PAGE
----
At the time, Sierra was the highest-ranked prospect in the deal (No. 6), followed by Alcantara (No. 9), and Gallen (No. 14). Sierra never developed beyond his blazing speed, but Alcantara’s become one of the best starting pitchers in the NL. Even Castano’s been a serviceable starter at times, and flipping Gallen for Chisholm means the Marlins finally have their second baseman of the future.

The Realmuto Trade

The last of these blockbuster trades for the Marlins is the J.T. Realmuto deal. The young catcher also wanted out of Miami amid the fire sale in 2017, but he didn’t get his wish until two offseasons later. Coming off his first All-Star appearance and a Silver Slugger award, and with (more importantly) a lucrative contract extension looming, Realmuto finally got his ticket out of Miami.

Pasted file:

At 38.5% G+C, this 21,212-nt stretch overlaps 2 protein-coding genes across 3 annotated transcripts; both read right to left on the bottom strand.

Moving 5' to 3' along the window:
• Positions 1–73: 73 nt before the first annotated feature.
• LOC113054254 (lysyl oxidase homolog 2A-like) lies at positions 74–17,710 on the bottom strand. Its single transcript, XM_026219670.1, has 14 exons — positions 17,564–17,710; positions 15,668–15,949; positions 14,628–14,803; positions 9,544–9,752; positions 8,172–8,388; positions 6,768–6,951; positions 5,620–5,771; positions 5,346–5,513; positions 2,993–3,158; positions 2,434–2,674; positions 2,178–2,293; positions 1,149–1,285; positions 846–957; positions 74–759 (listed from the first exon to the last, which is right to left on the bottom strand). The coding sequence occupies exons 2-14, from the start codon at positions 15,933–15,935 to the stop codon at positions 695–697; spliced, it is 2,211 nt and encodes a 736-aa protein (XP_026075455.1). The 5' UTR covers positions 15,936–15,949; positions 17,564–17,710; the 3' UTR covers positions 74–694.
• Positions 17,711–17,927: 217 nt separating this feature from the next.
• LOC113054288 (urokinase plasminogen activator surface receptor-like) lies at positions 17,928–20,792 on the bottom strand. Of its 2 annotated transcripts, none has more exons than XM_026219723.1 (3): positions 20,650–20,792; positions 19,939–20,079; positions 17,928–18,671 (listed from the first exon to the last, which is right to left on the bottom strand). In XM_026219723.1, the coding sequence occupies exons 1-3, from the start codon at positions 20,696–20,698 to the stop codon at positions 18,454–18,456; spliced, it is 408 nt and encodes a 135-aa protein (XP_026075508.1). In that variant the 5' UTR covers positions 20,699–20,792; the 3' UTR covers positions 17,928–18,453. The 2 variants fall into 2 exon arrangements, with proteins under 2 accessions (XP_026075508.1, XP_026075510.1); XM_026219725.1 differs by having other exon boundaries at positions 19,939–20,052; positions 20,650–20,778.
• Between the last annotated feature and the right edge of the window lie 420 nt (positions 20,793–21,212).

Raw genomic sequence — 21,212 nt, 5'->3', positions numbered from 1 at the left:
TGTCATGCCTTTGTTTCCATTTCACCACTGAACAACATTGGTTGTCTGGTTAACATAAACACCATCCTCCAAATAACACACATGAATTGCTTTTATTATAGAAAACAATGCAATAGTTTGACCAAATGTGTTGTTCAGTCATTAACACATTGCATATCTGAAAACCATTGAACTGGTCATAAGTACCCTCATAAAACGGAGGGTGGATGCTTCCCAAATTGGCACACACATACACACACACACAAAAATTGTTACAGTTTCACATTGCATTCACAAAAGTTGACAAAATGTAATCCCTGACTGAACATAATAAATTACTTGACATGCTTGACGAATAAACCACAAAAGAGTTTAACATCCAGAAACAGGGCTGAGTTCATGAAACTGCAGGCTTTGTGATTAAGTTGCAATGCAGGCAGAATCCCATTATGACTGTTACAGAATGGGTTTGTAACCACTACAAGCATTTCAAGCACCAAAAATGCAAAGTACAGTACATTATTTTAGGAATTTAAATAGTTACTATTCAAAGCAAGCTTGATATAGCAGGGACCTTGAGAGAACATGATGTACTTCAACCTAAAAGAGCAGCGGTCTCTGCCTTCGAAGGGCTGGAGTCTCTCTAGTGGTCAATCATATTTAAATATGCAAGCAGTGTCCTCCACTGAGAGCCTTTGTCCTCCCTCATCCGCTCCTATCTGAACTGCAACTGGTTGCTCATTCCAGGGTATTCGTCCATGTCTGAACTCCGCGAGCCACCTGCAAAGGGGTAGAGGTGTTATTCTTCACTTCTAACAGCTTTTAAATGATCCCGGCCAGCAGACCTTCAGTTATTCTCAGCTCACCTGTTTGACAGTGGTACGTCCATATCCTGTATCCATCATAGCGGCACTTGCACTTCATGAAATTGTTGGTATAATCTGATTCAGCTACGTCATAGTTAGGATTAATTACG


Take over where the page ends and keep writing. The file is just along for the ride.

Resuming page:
The Marlins reportedly sought at least one high-end prospect, as well as a catcher with MLB experience. There was no shortage of suitors for Realmuto. The reported asking price for LA started at Cody Bellinger, then lowered to a prospect package including Gavin Lux, Trevor May, and either Keibert Ruiz or Will Smith.

On February 7, 2019, Miami sent Realmuto to the Philadelphia Phillies in exchange for catcher Jorge Alfaro, pitching prospects Sixto Sánchez and Will Stewart, and international bonus slot money.

Jury’s Still Out On Sánchez

As the No. 27 overall prospect at the time, Sánchez headlined the return. The oft-injured starter appeared at the 2019 Futures Game for Miami and made an impressive MLB debut in 2020. But a right shoulder injury kept him from pitching in 2021. He’s still rehabbing from surgery and likely will start in Triple-A.